Slovakia: No place for Islam

Slovakia[1]On Wednesday, Robert Fico, Israel-First Zionist prime minister of Slovakia began his third term by stepping up his anti-Muslim rhetoric just before the country takes over the EU Council presidency next month.

It may look strange but sorry – Islam has no place in Slovakia. The problem is not migrants coming in, but rather in them changing the face of the country,” he claimed.

Fico supported his anti-Muslim rhetoric by quoting an advice from Maltese counterpart Joseph Muscat, who also fears the Muslim immigrants could bring back 220-year Muslim rule. Fisco also recommended that like Israel, European nations should use DNA test on all potential immigrants.

Zuzana Števulová, Human Rights League, has condemned Fisco’s remarks in a statement, saying: “We are disgraced by the public statements of Prime Minister and by this letter we wish to show support to Islamic Foundation and its community, which lives with us peacefully for long years. Islamic Foundation in Slovakia acts as most visible voice of Muslims living in Slovakia and provides spiritual, cultural and social services to its community. Islamic Foundation is led by Mr. Mohammad Safwan Hasna.”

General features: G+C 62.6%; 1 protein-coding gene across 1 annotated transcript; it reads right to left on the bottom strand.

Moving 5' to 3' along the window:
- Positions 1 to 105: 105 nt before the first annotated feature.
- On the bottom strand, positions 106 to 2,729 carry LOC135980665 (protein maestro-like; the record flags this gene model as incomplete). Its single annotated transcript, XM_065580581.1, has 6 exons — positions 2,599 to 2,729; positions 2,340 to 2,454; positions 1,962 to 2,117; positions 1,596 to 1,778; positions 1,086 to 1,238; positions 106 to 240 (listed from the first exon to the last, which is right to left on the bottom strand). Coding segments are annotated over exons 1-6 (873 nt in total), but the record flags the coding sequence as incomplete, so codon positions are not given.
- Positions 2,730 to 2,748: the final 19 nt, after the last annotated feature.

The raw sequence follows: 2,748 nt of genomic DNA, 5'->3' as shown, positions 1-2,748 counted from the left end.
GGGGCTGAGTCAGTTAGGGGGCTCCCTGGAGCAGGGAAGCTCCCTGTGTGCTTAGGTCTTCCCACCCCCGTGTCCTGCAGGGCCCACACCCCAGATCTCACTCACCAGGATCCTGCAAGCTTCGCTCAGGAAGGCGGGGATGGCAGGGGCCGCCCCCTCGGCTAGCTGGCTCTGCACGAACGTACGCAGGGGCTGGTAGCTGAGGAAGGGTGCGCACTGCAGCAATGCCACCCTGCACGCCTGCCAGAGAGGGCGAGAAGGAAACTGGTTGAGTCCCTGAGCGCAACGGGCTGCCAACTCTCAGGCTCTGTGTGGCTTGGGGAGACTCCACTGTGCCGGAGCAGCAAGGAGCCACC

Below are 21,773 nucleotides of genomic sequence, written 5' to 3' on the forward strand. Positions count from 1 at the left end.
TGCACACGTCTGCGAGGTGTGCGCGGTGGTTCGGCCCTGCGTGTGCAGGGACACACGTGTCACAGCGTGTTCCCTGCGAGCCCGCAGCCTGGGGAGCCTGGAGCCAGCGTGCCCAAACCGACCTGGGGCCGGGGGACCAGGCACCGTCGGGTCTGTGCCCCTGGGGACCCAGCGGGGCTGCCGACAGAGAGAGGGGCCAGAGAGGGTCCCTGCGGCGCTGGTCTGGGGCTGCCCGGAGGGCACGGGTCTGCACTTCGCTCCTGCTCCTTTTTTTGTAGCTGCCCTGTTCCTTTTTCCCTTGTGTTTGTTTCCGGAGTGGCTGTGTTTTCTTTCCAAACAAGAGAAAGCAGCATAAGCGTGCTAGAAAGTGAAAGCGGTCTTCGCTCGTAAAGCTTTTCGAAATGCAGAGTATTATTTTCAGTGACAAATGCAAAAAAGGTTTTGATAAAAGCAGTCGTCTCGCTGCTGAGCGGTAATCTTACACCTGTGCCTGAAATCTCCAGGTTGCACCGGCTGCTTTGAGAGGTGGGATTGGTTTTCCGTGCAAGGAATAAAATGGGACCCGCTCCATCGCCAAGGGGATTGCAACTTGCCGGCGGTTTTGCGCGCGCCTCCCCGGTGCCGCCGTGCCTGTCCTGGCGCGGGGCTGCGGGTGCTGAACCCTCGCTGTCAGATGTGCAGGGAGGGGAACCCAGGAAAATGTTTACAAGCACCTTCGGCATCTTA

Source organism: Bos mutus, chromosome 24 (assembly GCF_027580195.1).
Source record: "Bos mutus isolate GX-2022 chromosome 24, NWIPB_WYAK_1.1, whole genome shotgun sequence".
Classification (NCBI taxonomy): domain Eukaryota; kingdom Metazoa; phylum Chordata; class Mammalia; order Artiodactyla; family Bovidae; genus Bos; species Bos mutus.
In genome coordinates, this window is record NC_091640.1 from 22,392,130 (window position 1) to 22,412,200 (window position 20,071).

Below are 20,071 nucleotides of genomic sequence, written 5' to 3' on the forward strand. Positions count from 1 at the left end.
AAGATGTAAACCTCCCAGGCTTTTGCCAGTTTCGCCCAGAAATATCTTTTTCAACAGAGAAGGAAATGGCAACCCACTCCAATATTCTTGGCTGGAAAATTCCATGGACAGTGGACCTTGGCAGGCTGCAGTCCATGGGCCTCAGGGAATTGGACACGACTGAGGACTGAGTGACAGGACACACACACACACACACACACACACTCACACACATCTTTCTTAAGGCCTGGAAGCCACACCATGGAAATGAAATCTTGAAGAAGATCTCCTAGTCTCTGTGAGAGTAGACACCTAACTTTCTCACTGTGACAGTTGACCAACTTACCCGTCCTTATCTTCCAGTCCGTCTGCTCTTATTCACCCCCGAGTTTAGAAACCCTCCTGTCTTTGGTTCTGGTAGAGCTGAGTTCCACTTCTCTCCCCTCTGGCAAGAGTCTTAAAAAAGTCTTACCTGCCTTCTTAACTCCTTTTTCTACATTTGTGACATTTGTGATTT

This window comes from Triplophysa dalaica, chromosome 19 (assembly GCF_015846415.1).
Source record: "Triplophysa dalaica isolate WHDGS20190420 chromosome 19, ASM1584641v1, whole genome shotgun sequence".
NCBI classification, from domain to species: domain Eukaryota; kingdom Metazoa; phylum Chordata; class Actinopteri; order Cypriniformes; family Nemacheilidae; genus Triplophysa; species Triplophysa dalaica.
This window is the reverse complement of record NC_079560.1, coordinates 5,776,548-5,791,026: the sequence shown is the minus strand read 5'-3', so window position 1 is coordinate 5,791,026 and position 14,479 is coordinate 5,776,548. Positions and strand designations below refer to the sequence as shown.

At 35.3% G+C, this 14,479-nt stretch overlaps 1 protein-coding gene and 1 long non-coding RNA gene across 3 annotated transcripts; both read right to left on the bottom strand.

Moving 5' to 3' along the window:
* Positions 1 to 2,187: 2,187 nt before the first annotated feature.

There are nearly 5,000 Muslims living among 5.4 million country’s population – 68% of which is Catholic. The Slovak Christian majority refuse to forget the 150-year Turkish presence in the country, taking it as a pretext to bear grudge towards modern Muslims. Bratislava has refused to let Muslims build a mosque on a 1,000-square-meter plot since 2000.

Like the rest of European nations, Slovakians too have been put to shame by the Holocaust Industry for killing or expelling tens of thousands of Jews during WWII. The Zionist Mafia claims that 88,951 Jews lived in Slovakia in the 1940s, of which only 800 remains in the country.

Robert Fico has visited Israel on several occasions since 2007. In 2014, in a speech at the Holocaust memorial function in Bratislava Robert Fico apologized to the world Jewry for his country’s persecution of Slovakian Jews during WWII.


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